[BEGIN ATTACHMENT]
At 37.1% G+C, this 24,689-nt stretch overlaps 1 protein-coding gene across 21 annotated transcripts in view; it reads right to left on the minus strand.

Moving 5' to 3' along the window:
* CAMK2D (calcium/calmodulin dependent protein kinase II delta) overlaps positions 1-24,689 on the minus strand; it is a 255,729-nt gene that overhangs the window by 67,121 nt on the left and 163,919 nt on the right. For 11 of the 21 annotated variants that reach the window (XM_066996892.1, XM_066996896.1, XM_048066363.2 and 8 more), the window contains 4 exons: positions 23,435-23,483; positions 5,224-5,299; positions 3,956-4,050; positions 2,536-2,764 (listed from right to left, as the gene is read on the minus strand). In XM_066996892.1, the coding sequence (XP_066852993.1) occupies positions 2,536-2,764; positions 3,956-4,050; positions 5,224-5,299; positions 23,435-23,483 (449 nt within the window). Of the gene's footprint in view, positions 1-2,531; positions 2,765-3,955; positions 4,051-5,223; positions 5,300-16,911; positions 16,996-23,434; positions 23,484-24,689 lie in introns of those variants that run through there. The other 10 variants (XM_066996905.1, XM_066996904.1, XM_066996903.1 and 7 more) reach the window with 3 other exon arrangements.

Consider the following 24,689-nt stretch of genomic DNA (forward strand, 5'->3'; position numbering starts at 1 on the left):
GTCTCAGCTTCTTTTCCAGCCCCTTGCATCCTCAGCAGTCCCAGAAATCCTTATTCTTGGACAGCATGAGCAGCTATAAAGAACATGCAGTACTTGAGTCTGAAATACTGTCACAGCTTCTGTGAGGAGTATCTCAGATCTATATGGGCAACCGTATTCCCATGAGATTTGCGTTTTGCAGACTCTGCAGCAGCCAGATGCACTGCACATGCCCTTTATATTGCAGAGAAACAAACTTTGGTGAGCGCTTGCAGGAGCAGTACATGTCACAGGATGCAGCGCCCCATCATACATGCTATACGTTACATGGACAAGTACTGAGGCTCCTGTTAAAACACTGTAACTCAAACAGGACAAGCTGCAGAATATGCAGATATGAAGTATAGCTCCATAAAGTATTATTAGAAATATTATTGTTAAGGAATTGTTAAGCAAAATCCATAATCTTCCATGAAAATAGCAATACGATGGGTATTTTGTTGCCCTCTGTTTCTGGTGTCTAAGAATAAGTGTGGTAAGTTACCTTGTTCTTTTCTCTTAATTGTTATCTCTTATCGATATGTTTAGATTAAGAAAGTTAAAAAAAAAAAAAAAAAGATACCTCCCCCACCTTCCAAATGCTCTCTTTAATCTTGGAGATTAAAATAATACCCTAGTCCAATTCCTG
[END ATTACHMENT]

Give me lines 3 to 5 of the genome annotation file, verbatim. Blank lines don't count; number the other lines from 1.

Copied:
* CAMK2D (calcium/calmodulin dependent protein kinase II delta) overlaps positions 1-24,689 on the minus strand; it is a 255,729-nt gene that overhangs the window by 67,121 nt on the left and 163,919 nt on the right. For 11 of the 21 annotated variants that reach the window (XM_066996892.1, XM_066996896.1, XM_048066363.2 and 8 more), the window contains 4 exons: positions 23,435-23,483; positions 5,224-5,299; positions 3,956-4,050; positions 2,536-2,764 (listed from right to left, as the gene is read on the minus strand). In XM_066996892.1, the coding sequence (XP_066852993.1) occupies positions 2,536-2,764; positions 3,956-4,050; positions 5,224-5,299; positions 23,435-23,483 (449 nt within the window). Of the gene's footprint in view, positions 1-2,531; positions 2,765-3,955; positions 4,051-5,223; positions 5,300-16,911; positions 16,996-23,434; positions 23,484-24,689 lie in introns of those variants that run through there. The other 10 variants (XM_066996905.1, XM_066996904.1, XM_066996903.1 and 7 more) reach the window with 3 other exon arrangements.

Consider the following 24,689-nt stretch of genomic DNA (forward strand, 5'->3'; position numbering starts at 1 on the left):
GTCTCAGCTTCTTTTCCAGCCCCTTGCATCCTCAGCAGTCCCAGAAATCCTTATTCTTGGACAGCATGAGCAGCTATAAAGAACATGCAGTACTTGAGTCTGAAATACTGTCACAGCTTCTGTGAGGAGTATCTCAGATCTATATGGGCAACCGTATTCCCATGAGATTTGCGTTTTGCAGACTCTGCAGCAGCCAGATGCACTGCACATGCCCTTTATATTGCAGAGAAACAAACTTTGGTGAGCGCTTGCAGGAGCAGTACATGTCACAGGATGCAGCGCCCCATCATACATGCTATACGTTACATGGACAAGTACTGAGGCTCCTGTTAAAACACTGTAACTCAAACAGGACAAGCTGCAGAATATGCAGATATGAAGTATAGCTCCATAAAGTATTATTAGAAATATTATTGTTAAGGAATTGTTAAGCAAAATCCATAATCTTCCATGAAAATAGCAATACGATGGGTATTTTGTTGCCCTCTGTTTCTGGTGTCTAAGAATAAGTGTGGTAAGTTACCTTGTTCTTTTCTCTTAATTGTTATCTCTTATCGATATGTTTAGATTAAGAAAGTTAAAAAAAAAAAAAAAAAGATACCTCCCCCACCTTCCAAATGCTCTCTTTAATCTTGGAGATTAAAATAATACCCTAGTCCAATTCCTG